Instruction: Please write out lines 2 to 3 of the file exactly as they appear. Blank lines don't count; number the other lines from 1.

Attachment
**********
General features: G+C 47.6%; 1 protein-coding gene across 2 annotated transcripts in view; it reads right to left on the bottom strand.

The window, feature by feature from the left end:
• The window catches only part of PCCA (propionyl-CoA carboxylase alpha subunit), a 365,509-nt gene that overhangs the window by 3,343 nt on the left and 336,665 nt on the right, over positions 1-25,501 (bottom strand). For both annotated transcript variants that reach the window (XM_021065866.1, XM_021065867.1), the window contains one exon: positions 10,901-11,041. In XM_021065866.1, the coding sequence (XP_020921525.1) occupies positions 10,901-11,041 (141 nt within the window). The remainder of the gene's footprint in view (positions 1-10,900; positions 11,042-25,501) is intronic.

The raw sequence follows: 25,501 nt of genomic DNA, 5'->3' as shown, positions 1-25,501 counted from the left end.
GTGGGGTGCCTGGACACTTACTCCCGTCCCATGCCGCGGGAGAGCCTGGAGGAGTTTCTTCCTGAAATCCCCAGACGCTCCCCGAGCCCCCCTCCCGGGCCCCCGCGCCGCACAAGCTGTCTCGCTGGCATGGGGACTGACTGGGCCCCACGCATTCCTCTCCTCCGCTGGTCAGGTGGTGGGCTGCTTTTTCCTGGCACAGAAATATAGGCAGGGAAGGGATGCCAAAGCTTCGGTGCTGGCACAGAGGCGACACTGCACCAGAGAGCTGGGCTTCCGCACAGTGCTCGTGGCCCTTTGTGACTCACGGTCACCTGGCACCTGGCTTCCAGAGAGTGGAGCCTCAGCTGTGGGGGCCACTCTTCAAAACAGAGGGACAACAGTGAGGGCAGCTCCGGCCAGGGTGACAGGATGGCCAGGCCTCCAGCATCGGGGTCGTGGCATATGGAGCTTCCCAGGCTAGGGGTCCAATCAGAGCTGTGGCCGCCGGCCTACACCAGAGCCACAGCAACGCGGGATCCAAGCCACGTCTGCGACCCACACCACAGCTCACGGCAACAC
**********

The window, feature by feature from the left end:
• The window catches only part of PCCA (propionyl-CoA carboxylase alpha subunit), a 365,509-nt gene that overhangs the window by 3,343 nt on the left and 336,665 nt on the right, over positions 1-25,501 (bottom strand). For both annotated transcript variants that reach the window (XM_021065866.1, XM_021065867.1), the window contains one exon: positions 10,901-11,041. In XM_021065866.1, the coding sequence (XP_020921525.1) occupies positions 10,901-11,041 (141 nt within the window). The remainder of the gene's footprint in view (positions 1-10,900; positions 11,042-25,501) is intronic.